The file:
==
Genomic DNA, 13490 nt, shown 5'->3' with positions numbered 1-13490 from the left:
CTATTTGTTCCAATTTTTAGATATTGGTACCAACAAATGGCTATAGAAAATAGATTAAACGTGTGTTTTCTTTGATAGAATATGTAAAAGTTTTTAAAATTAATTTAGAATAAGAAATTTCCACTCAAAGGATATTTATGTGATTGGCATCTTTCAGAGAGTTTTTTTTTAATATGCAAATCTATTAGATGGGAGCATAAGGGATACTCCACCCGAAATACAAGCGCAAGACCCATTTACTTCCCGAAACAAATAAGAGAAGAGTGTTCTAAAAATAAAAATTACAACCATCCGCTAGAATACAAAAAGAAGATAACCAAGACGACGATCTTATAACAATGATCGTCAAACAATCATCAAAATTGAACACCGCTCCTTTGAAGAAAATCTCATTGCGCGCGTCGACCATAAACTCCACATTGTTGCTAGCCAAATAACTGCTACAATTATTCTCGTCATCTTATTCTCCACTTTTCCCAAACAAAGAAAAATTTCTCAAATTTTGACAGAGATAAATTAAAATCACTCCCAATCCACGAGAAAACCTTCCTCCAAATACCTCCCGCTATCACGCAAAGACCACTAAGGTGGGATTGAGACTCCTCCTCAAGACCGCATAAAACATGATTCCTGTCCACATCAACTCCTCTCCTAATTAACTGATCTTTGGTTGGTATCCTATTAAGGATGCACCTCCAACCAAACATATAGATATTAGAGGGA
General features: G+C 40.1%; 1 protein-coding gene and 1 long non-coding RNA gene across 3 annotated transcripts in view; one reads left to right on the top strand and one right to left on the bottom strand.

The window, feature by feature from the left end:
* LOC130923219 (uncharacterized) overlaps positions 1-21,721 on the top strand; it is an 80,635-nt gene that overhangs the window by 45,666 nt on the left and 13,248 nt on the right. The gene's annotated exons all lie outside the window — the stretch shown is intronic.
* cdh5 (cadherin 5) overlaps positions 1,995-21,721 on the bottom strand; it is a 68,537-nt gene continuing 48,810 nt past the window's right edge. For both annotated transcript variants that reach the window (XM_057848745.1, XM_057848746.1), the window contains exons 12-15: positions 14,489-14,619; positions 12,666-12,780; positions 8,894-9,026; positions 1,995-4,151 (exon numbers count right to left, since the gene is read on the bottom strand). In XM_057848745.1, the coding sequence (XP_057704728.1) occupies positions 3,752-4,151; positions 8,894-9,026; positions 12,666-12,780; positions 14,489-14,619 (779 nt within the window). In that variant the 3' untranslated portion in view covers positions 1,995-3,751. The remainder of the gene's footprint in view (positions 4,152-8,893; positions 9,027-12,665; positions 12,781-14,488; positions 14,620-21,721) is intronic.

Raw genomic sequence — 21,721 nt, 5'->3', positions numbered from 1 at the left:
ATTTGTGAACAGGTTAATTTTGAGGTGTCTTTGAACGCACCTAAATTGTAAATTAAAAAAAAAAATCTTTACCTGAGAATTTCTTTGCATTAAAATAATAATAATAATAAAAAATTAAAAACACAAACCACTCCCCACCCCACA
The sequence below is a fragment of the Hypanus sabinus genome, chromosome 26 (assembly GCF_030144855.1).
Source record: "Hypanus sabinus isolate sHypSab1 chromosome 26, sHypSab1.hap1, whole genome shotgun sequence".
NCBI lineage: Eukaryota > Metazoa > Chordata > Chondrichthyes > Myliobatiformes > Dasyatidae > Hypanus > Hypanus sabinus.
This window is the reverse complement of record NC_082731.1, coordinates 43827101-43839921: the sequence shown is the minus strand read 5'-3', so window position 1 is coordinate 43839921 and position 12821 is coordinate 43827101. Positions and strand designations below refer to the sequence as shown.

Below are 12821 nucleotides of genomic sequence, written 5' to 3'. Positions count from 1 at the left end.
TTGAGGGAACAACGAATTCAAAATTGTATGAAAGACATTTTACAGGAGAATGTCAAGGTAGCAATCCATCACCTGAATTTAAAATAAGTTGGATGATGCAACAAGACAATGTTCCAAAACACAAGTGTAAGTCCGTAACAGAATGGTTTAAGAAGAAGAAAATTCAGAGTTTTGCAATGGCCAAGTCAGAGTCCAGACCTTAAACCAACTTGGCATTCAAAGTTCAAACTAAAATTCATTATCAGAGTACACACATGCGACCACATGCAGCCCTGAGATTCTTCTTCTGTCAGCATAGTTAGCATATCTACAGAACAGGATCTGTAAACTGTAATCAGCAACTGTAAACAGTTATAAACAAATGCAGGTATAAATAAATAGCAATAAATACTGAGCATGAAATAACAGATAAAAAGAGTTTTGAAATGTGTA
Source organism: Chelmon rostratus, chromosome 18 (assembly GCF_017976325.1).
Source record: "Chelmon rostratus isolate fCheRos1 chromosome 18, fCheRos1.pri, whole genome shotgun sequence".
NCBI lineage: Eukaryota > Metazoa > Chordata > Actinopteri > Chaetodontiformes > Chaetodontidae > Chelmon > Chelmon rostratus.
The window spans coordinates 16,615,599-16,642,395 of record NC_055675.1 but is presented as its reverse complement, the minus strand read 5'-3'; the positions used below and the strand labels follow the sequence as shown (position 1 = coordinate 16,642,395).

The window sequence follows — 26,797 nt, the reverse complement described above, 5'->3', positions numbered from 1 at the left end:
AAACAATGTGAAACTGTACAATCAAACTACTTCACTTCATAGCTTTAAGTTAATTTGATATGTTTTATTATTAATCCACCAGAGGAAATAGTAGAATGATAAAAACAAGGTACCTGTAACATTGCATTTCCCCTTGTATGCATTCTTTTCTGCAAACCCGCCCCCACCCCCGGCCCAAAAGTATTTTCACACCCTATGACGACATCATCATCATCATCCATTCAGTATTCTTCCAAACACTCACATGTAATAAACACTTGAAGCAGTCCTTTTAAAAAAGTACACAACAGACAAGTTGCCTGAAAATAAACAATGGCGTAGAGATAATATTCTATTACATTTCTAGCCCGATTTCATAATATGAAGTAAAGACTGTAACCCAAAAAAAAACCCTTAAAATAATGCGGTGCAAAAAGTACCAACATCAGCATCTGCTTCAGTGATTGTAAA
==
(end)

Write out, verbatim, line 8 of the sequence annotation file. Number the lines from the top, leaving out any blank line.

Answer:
ATTTGTGAACAGGTTAATTTTGAGGTGTCTTTGAACGCACCTAAATTGTAAATTAAAAAAAAAAATCTTTACCTGAGAATTTCTTTGCATTAAAATAATAATAATAATAAAAAATTAAAAACACAAACCACTCCCCACCCCACA